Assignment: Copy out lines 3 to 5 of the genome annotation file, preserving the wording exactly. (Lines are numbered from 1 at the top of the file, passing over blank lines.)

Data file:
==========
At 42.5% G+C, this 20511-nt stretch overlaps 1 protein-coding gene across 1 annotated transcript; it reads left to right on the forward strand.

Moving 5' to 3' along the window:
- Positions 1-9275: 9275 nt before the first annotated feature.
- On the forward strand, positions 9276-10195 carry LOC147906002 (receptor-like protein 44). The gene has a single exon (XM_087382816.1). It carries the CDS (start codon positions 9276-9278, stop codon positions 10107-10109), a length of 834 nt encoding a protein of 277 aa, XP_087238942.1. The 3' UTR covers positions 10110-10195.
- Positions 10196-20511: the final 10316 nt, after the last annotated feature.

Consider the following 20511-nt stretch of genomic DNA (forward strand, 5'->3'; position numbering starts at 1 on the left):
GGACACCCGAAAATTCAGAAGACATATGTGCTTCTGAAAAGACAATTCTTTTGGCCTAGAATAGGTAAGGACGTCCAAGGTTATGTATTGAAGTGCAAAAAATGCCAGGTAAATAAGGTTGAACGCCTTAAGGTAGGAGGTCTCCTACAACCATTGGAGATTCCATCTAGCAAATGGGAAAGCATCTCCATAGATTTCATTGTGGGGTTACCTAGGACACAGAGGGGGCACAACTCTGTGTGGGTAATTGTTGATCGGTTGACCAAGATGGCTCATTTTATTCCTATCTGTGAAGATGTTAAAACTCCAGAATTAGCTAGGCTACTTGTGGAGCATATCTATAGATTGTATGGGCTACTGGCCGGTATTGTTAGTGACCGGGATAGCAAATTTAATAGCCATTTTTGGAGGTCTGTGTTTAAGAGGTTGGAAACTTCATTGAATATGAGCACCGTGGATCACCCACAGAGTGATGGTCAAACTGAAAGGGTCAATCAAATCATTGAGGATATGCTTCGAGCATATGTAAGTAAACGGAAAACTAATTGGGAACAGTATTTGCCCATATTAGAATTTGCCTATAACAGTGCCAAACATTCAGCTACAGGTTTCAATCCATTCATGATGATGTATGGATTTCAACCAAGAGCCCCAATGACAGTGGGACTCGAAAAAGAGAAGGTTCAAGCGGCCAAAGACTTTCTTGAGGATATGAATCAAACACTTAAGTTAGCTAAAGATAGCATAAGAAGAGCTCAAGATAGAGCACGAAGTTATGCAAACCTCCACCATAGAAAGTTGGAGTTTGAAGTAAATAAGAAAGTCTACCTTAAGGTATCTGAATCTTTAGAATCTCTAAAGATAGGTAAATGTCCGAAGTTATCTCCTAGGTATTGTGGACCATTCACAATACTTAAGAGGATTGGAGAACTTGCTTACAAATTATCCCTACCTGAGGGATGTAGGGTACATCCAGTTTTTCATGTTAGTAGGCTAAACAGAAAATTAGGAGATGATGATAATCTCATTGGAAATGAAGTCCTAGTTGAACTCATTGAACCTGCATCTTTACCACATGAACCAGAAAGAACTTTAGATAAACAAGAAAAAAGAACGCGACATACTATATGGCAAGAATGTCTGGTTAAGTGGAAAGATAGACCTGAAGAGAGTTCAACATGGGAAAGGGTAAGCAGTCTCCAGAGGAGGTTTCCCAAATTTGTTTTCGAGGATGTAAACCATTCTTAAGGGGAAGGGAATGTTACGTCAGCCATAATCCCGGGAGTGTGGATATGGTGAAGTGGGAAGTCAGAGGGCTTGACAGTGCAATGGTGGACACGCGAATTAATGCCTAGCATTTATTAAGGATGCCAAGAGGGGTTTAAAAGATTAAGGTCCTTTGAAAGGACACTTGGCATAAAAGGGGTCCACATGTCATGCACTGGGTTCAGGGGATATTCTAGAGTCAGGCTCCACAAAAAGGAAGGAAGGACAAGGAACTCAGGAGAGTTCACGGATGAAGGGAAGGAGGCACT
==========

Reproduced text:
- Positions 1-9275: 9275 nt before the first annotated feature.
- On the forward strand, positions 9276-10195 carry LOC147906002 (receptor-like protein 44). The gene has a single exon (XM_087382816.1). It carries the CDS (start codon positions 9276-9278, stop codon positions 10107-10109), a length of 834 nt encoding a protein of 277 aa, XP_087238942.1. The 3' UTR covers positions 10110-10195.
- Positions 10196-20511: the final 10316 nt, after the last annotated feature.